Digital Forensics’ Principles

There are some principles that will lead you to achieve your investigation’s goals. The investigator should be aware of the following Four principles.

  1. Record everything.
  2. Minimise data loss.
  3. Analyse all data collected.
  4. Report your findings.

 

Now the question is “Where is the data that needs to be analysed?”.

Basically, everything should be analysed and investigated when approaching a crime scene; plus, no one is allowed to access the crime scene area. The following figure shows some of the digital hardware that can analysed with the potential of finding information inside it.Picture1

 

Everything in the crime scene is valuable and should be subjected to an investigation and analysis carefully; along with the computer itself. Remember: do not despise anything, even the small things. The table below shows two different scenarios when investigating a digital crime scene (Live system and Dead system):

 

Live System   Dead System
acquisition copies the data using the suspect’s (operating) system. Usually, people try to avoid this acquisition, because the attacker can modify data or software can produce tampered data. In the live system, the power is still on, processes are still running, disks being access, and removable media keeps changing.   acquisition copies the data without the assistance of the suspect’s (operating) system. In the dead system, the power is off, the power id unplugged, no changes in the removable media.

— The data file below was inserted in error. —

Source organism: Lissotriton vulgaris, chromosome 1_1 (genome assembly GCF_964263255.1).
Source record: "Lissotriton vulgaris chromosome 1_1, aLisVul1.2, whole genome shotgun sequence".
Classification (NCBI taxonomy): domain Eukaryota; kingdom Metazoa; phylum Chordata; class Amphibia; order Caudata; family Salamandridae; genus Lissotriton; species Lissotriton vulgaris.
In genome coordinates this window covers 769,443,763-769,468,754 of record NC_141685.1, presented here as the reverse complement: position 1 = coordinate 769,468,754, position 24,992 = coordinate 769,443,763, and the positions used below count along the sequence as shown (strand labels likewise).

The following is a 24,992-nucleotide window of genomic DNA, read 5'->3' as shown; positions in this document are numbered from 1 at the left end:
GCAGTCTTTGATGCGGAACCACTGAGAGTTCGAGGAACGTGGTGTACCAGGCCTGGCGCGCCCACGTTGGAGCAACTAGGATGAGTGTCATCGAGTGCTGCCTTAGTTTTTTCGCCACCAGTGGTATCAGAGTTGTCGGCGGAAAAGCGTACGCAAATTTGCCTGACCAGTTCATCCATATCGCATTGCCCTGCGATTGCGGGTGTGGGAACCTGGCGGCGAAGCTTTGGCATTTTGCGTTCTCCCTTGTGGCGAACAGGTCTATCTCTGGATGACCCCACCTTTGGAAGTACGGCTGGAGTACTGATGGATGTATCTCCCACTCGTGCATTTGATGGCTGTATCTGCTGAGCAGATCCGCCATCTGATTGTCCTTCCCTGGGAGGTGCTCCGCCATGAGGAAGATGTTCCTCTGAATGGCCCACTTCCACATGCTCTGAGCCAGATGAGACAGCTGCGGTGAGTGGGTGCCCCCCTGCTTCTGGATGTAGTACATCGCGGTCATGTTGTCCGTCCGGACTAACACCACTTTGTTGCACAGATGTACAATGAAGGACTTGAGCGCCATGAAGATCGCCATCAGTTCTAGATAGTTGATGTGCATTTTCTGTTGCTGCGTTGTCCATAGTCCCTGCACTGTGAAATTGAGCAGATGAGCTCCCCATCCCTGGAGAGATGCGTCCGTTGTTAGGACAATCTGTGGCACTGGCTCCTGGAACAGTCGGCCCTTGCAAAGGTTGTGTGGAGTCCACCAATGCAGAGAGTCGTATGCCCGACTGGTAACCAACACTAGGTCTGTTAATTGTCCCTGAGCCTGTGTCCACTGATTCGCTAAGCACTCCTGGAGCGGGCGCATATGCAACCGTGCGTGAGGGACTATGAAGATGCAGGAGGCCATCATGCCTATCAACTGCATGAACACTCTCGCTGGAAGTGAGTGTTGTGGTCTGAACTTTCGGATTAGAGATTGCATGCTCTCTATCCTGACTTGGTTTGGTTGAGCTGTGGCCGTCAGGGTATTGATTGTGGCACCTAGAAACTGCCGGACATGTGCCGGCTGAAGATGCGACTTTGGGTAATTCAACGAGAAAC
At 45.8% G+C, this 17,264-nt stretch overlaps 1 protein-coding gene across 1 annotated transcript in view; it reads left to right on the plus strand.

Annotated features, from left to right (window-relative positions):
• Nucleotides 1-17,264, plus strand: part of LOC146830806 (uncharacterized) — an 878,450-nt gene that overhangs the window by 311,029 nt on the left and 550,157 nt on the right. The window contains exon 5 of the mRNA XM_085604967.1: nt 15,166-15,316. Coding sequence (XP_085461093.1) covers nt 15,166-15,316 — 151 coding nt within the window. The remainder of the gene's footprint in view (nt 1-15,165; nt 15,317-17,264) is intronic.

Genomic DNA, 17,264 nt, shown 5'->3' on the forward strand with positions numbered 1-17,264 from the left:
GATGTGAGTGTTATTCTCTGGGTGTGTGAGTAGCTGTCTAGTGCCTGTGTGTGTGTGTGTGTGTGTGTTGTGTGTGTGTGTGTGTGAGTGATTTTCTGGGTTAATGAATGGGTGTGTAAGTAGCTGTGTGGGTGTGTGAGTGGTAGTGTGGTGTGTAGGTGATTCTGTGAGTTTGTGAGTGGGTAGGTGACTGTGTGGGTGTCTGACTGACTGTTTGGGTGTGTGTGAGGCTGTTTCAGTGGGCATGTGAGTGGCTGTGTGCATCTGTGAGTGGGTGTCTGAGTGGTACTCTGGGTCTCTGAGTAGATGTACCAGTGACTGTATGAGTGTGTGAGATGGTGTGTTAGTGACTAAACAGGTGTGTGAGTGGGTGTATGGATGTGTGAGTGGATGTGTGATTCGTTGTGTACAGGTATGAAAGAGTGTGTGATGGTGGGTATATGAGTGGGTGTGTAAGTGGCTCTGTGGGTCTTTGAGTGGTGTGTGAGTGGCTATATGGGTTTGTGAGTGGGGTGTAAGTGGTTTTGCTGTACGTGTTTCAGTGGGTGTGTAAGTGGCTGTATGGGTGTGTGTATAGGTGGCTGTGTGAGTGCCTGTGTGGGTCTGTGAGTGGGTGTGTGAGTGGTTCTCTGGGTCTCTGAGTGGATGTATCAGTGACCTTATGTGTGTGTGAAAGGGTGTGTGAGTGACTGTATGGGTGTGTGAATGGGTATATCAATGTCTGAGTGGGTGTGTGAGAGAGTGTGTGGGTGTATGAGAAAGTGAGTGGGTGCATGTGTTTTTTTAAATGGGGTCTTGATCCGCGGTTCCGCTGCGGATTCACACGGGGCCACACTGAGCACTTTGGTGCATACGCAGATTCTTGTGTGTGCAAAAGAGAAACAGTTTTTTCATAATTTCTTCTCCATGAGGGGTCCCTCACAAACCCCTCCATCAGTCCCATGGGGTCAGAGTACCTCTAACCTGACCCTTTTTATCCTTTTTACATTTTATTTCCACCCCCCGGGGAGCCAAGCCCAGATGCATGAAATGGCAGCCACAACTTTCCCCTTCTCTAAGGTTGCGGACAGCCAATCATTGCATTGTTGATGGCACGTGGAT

Remember: the evidence is volatile, where the most volatile evidence can be found in (Memory) and the least can be found in (Removable media). Below is the order for the most volatile to the least (from top to bottom):

  1. Memory.
  2. Network Status and Connections.
  3. Processes Running.
  4. Hard Drive Media.
  5. Removable Media such as, floppy drive, zip drive, USB sticks and more.

Note: the evidence in the Memory, Network Status and Connections and Processes Running will be destroyed if the power cut off.